Creativity strives on the careful balance of control and letting go, which few artworks embody more gracefully than Alexander Calder’s mobiles, the suspended, freely-moving structures he invented in the early 1930s.
Alexander Calder, Arc of Petals, 1941, Guggenheim Foundation, Venice
Reacting to the slightest changes in the air around them, the mobiles are delicately dynamic and move with a natural randomness that looks deceptively simple. They actually require quite a bit of calculation involving what gravity does to a mass in movement, as well as very precise assembly. In other words, Calder carefully designed possibilities of movement and then gave up control to nature, to the moment.
Alexander Calder, Big Red, 1959, Whitney Museum of American Art, New York
The mobiles’ shapes are abstract and reveal the surrealist influence of Calder’s friend Joan Miro, but in many ways they manage to blend the abstract with the organic forms of nature in their endless variety. Some of the mobiles evoke flower petals suspended in mid-air, or whirling leaves, others a shoal of fish, a prehistoric creature, or the sudden visualization of sounds, as some of the titles suggest.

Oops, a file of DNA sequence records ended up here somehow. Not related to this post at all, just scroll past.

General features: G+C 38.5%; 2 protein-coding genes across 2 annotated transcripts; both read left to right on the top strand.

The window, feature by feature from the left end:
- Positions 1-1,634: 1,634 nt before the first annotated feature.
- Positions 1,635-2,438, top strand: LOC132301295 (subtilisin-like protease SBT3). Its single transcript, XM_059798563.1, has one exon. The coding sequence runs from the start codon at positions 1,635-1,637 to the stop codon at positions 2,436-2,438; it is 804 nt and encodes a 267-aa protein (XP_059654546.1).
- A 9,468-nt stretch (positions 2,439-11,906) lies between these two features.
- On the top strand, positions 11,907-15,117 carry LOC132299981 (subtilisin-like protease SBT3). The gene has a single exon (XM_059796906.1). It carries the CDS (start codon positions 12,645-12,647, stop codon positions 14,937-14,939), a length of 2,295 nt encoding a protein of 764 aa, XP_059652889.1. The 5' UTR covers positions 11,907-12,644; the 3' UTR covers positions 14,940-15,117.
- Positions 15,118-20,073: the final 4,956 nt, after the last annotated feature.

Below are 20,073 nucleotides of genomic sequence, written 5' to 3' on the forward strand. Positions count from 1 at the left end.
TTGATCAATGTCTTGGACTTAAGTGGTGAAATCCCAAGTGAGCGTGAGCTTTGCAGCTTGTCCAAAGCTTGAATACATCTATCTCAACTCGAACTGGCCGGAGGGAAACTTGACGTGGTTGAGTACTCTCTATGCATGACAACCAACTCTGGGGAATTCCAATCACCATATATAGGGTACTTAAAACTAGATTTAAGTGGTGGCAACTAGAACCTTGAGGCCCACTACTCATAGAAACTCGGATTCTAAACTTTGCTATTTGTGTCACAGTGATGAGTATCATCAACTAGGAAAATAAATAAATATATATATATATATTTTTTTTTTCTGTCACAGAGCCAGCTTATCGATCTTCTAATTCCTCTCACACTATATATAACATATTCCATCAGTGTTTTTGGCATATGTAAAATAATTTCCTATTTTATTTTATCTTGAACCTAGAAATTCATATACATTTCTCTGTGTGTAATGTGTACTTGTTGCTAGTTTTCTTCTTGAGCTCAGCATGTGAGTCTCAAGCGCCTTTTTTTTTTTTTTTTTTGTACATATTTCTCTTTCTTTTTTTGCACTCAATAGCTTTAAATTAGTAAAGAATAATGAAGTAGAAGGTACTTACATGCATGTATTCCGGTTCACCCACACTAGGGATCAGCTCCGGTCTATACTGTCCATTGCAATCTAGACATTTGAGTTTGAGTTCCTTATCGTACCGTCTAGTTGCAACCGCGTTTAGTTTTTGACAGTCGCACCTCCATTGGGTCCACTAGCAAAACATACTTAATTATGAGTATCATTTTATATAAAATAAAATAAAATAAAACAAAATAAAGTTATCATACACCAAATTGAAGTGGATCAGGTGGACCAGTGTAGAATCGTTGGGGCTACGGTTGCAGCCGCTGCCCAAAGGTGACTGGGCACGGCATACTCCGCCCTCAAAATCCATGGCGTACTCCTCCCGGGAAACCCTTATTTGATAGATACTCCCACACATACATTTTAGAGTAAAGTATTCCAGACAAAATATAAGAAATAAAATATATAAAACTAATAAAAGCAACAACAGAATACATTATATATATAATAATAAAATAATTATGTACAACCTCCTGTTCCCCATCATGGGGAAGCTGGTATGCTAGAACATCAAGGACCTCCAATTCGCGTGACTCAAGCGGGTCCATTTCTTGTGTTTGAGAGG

Alexander Calder, Vertical Foliage, 1941, Calder Foundation, New York
Alexander Calder, Triple Gong, 1951, National Gallery of Art, Washington, D.C.
Calder’s largest work, Untitled, 1976, hangs in the atrium of the National Gallery of Art’s East Building in Washington, D.C., as restored by a team that includes the grandson of Henri Matisse, Paul Matisse, a friend of Calder’s:
The National Gallery has a large collection of Calder’s works, and more can be seen at the Whitney Museum of American Art and the Museum of Modern Art in New York. The Centre Pompidou in Paris also has several pieces by Calder, as does the Queen Sofia Museum in Madrid. The mobiles are definitely worth a trip, as pictures don’t do them justice.
Calder’s mobiles are not simply about balance in relation with gravity. Their ever-changing forms manage to balance the natural and the abstract, the timeless and the modern, order and chaos, control and letting go, in ways that make Calder’s pieces absolutely unique in the world of art.